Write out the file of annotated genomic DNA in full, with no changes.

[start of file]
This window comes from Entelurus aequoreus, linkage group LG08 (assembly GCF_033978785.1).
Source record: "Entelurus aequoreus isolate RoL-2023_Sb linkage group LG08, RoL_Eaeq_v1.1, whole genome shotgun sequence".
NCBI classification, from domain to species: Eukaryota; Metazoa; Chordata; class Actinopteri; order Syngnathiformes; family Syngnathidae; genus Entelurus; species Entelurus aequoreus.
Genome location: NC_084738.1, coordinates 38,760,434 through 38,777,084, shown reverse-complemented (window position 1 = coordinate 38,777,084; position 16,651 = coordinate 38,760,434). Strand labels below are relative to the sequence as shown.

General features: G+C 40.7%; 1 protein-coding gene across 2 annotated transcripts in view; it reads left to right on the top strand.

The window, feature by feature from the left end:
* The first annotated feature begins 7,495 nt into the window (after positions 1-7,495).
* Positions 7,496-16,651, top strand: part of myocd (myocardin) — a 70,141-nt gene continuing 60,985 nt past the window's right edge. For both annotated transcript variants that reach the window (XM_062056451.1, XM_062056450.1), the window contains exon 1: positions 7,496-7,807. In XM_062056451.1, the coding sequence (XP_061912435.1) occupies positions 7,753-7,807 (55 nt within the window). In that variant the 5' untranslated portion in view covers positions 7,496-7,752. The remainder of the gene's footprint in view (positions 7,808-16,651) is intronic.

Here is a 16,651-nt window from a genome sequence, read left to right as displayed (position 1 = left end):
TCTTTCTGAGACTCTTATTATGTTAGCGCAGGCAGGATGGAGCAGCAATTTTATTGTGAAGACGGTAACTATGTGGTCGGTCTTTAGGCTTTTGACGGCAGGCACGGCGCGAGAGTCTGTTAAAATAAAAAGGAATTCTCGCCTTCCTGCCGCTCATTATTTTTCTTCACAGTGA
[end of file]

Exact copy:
This window comes from Entelurus aequoreus, linkage group LG08 (assembly GCF_033978785.1).
Source record: "Entelurus aequoreus isolate RoL-2023_Sb linkage group LG08, RoL_Eaeq_v1.1, whole genome shotgun sequence".
NCBI classification, from domain to species: Eukaryota; Metazoa; Chordata; class Actinopteri; order Syngnathiformes; family Syngnathidae; genus Entelurus; species Entelurus aequoreus.
Genome location: NC_084738.1, coordinates 38,760,434 through 38,777,084, shown reverse-complemented (window position 1 = coordinate 38,777,084; position 16,651 = coordinate 38,760,434). Strand labels below are relative to the sequence as shown.

General features: G+C 40.7%; 1 protein-coding gene across 2 annotated transcripts in view; it reads left to right on the top strand.

The window, feature by feature from the left end:
* The first annotated feature begins 7,495 nt into the window (after positions 1-7,495).
* Positions 7,496-16,651, top strand: part of myocd (myocardin) — a 70,141-nt gene continuing 60,985 nt past the window's right edge. For both annotated transcript variants that reach the window (XM_062056451.1, XM_062056450.1), the window contains exon 1: positions 7,496-7,807. In XM_062056451.1, the coding sequence (XP_061912435.1) occupies positions 7,753-7,807 (55 nt within the window). In that variant the 5' untranslated portion in view covers positions 7,496-7,752. The remainder of the gene's footprint in view (positions 7,808-16,651) is intronic.

Here is a 16,651-nt window from a genome sequence, read left to right as displayed (position 1 = left end):
TCTTTCTGAGACTCTTATTATGTTAGCGCAGGCAGGATGGAGCAGCAATTTTATTGTGAAGACGGTAACTATGTGGTCGGTCTTTAGGCTTTTGACGGCAGGCACGGCGCGAGAGTCTGTTAAAATAAAAAGGAATTCTCGCCTTCCTGCCGCTCATTATTTTTCTTCACAGTGA